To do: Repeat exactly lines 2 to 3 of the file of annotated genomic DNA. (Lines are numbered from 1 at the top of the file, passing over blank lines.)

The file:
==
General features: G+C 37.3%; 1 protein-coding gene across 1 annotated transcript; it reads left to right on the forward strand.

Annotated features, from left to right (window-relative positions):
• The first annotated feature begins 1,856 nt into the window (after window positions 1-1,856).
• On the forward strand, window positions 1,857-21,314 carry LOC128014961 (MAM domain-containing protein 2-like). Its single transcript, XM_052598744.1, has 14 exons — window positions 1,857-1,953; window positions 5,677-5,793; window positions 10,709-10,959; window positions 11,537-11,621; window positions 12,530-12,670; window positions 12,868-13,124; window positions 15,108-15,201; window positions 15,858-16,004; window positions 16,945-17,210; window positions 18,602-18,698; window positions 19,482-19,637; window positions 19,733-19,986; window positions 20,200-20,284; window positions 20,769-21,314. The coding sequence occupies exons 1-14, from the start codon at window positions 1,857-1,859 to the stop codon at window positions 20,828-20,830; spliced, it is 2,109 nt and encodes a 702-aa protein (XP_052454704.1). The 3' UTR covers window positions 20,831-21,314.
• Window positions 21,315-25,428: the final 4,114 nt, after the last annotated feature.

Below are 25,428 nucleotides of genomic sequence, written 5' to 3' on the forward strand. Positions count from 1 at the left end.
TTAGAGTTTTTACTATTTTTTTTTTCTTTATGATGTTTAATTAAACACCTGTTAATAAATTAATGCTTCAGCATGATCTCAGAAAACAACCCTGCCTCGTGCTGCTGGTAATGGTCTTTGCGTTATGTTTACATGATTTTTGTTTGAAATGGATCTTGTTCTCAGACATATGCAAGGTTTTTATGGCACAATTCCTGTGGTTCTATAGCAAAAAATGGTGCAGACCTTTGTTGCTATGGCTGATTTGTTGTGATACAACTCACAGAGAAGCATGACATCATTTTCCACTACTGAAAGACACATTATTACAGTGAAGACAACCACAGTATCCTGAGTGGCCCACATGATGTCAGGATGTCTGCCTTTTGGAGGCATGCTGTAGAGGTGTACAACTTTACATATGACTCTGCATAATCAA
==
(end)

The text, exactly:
Annotated features, from left to right (window-relative positions):
• The first annotated feature begins 1,856 nt into the window (after window positions 1-1,856).